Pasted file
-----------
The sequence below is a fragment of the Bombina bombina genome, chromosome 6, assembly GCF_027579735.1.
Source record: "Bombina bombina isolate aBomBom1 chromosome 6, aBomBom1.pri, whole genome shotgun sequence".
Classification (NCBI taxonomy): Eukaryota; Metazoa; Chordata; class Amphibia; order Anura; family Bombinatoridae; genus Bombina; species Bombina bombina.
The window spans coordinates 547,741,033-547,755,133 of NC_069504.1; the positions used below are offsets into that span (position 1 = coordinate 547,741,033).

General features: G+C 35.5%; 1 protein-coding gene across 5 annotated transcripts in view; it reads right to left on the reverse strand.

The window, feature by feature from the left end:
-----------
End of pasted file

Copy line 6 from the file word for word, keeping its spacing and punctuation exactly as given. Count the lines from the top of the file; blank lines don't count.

The window, feature by feature from the left end: